This latest ruling is not the first time a federal judge has blocked BLM from developing California land because of its failure to consider the environmental implications of fracking.

In 2013, a different judge ruled that the BLM violated the National Environmental Policy Act by issuing oil leases on Monterey County land without doing necessary studies on the impact of fracking. BLM is still completing an environmental review on fracking, and has not been able to issue any leases in that area.

California has been a battleground state between companies eager to frack for oil and gas, and anti-fracking campaigns. So far, five California counties have banned the industrial practice, with Alameda County becoming the latest to do so.

Santa Cruz, San Benito, Mendocino and Butte counties have also banned fracking, while Monterey County will vote on the issue this November. Environmental groups are tackling the issue county by county after California Gov. Jerry Brown came out against a state-wide ban against fracking in June 2015.

Fracking may also be exacerbating California's long-standing drought. In 2014, the California Department of Gas and Geothermal Resources issued an order to shut down 11 fracked wells over concerns that they were contaminating sources of drinking water. The agency also placed 100 additional wells under consideration to determine whether they were contaminating water.

In February, EcoWatch reported that the federal government will not issue any new permits for offshore fracking in California following the settlement of a case, brought by the Center for Biological Diversity. In the lawsuit, Center for Biological Diversity said that federal regulators were providing permits for fracking activities without duly considering the larger impact on wildlife and coastal communities.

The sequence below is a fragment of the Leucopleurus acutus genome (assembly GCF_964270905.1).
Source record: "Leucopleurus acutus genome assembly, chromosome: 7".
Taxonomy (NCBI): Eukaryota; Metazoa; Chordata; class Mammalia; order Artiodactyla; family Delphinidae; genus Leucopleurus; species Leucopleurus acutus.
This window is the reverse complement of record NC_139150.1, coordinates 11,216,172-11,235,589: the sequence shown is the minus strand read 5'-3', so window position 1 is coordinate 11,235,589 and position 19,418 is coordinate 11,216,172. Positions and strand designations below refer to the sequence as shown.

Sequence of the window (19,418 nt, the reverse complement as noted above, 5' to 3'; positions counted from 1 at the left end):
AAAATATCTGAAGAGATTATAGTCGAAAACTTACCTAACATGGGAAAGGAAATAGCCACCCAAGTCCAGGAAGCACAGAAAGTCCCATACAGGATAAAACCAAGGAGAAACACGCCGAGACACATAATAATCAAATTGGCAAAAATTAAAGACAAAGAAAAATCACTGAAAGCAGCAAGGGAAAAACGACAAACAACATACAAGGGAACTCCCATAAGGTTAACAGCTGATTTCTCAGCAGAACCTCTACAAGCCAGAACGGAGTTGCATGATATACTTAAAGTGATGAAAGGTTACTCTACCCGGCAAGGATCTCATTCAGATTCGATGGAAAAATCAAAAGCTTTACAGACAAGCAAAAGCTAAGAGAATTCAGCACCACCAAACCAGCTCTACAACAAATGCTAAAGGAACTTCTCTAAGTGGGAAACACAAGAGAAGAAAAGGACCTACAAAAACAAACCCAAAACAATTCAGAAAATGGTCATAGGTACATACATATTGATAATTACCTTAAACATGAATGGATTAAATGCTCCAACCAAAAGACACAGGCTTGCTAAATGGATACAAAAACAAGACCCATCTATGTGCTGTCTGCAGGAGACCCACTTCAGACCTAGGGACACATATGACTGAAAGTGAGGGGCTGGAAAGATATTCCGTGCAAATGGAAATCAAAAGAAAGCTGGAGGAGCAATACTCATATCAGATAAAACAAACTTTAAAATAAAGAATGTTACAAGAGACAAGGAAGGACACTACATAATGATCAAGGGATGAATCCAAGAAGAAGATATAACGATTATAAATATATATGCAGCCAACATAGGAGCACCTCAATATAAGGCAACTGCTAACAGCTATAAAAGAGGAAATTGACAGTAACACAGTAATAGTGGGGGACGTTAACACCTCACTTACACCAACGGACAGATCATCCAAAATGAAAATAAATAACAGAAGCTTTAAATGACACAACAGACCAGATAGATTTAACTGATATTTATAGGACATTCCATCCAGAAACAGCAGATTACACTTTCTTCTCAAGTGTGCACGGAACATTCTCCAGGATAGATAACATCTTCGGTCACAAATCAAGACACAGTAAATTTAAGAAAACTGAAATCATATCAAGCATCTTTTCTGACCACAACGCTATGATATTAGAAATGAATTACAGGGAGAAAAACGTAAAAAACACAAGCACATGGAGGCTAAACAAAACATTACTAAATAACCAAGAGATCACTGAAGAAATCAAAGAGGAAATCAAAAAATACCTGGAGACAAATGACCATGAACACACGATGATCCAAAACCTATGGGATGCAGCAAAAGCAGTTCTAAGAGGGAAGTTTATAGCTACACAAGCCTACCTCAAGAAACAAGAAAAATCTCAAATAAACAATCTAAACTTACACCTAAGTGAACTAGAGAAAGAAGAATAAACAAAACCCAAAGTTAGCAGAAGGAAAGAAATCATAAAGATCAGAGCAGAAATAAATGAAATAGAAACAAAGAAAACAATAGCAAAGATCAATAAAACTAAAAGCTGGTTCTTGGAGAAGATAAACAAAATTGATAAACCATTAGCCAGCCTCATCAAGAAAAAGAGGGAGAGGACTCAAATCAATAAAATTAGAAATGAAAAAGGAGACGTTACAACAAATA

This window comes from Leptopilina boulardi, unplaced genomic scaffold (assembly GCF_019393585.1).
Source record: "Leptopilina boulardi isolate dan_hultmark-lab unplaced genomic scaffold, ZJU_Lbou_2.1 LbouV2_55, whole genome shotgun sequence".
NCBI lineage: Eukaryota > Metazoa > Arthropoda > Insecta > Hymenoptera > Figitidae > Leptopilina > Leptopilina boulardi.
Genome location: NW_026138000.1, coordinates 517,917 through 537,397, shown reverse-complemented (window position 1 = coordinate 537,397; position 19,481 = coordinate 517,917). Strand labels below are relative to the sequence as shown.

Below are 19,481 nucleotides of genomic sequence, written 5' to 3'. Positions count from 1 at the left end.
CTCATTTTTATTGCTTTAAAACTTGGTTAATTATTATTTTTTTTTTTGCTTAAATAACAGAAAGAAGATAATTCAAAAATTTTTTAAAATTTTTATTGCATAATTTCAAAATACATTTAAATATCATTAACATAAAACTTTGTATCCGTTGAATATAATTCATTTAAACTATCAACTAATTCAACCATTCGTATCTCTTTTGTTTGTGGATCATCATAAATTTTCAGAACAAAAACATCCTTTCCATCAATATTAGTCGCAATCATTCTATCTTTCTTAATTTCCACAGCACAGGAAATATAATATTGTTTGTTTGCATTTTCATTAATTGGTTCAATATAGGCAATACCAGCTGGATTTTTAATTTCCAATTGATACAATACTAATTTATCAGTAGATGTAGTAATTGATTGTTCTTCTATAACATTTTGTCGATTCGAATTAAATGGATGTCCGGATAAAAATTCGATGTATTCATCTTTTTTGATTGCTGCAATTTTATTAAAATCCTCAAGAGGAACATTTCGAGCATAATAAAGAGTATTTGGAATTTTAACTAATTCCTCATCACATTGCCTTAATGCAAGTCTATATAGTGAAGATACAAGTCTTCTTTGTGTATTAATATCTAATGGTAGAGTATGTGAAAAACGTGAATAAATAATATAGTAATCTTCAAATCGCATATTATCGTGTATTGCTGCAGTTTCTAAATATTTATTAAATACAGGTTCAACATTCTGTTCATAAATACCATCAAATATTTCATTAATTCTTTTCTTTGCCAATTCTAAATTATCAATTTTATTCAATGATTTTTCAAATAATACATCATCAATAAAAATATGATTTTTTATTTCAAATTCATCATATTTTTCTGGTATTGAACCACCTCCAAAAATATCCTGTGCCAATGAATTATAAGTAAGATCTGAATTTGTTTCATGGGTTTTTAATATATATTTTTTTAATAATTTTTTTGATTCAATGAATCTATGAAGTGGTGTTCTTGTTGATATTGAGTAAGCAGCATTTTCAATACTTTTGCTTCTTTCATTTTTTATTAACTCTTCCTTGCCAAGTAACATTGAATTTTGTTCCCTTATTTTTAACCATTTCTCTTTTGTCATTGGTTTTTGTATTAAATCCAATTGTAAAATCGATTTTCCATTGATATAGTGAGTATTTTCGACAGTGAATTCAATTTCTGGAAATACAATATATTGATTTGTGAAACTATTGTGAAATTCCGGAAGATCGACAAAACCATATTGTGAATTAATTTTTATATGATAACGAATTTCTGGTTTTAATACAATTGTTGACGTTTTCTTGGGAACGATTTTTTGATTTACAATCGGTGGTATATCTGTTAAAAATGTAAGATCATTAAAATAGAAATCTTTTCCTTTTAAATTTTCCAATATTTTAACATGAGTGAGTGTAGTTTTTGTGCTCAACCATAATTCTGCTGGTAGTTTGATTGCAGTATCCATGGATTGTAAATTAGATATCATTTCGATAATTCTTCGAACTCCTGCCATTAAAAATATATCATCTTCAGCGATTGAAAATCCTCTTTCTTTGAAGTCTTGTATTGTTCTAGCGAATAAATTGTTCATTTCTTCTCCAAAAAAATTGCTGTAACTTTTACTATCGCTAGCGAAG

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"Although the evidence that Roundup causes cancer is quite equivocal, there is strong evidence from which a jury could conclude that Monsanto does not particularly care whether its product is in fact giving people cancer, focusing instead on manipulating public opinion and undermining anyone who raises genuine and legitimate concerns about the issue," he said.

Many regulatory bodies, including the U.S. Environmental Protection Agency, have ruled that glyphosate is safe for humans, but the World Health Organization's International Agency for Research on Cancer found it was "probably carcinogenic to humans" in 2015. A university study earlier this year found that glyphosate use increased cancer risk by as much as 41 percent.

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University of Richmond law professor Carl Tobias told Reuters that Tuesday's decision showed that the verdict in Johnson's case was not "an aberration," and could possibly predict how future juries in the thousands of pending cases would respond.